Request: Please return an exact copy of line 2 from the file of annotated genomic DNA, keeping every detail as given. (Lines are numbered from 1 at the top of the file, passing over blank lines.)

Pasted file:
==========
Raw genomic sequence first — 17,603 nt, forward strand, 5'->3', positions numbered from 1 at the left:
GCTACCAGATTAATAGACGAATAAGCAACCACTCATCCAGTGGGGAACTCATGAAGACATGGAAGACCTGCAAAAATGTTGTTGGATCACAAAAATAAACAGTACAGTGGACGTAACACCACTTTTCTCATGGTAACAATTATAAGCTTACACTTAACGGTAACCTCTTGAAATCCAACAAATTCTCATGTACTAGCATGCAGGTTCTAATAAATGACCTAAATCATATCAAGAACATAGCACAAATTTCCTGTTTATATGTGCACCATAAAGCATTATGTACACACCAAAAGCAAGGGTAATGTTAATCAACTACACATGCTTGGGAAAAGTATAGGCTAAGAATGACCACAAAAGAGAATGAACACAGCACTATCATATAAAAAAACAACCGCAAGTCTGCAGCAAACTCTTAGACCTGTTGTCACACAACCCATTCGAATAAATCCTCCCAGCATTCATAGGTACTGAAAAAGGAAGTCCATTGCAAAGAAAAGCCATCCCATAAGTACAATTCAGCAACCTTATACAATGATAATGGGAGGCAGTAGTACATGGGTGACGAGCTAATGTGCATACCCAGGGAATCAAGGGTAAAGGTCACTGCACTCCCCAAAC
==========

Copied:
GCTACCAGATTAATAGACGAATAAGCAACCACTCATCCAGTGGGGAACTCATGAAGACATGGAAGACCTGCAAAAATGTTGTTGGATCACAAAAATAAACAGTACAGTGGACGTAACACCACTTTTCTCATGGTAACAATTATAAGCTTACACTTAACGGTAACCTCTTGAAATCCAACAAATTCTCATGTACTAGCATGCAGGTTCTAATAAATGACCTAAATCATATCAAGAACATAGCACAAATTTCCTGTTTATATGTGCACCATAAAGCATTATGTACACACCAAAAGCAAGGGTAATGTTAATCAACTACACATGCTTGGGAAAAGTATAGGCTAAGAATGACCACAAAAGAGAATGAACACAGCACTATCATATAAAAAAACAACCGCAAGTCTGCAGCAAACTCTTAGACCTGTTGTCACACAACCCATTCGAATAAATCCTCCCAGCATTCATAGGTACTGAAAAAGGAAGTCCATTGCAAAGAAAAGCCATCCCATAAGTACAATTCAGCAACCTTATACAATGATAATGGGAGGCAGTAGTACATGGGTGACGAGCTAATGTGCATACCCAGGGAATCAAGGGTAAAGGTCACTGCACTCCCCAAAC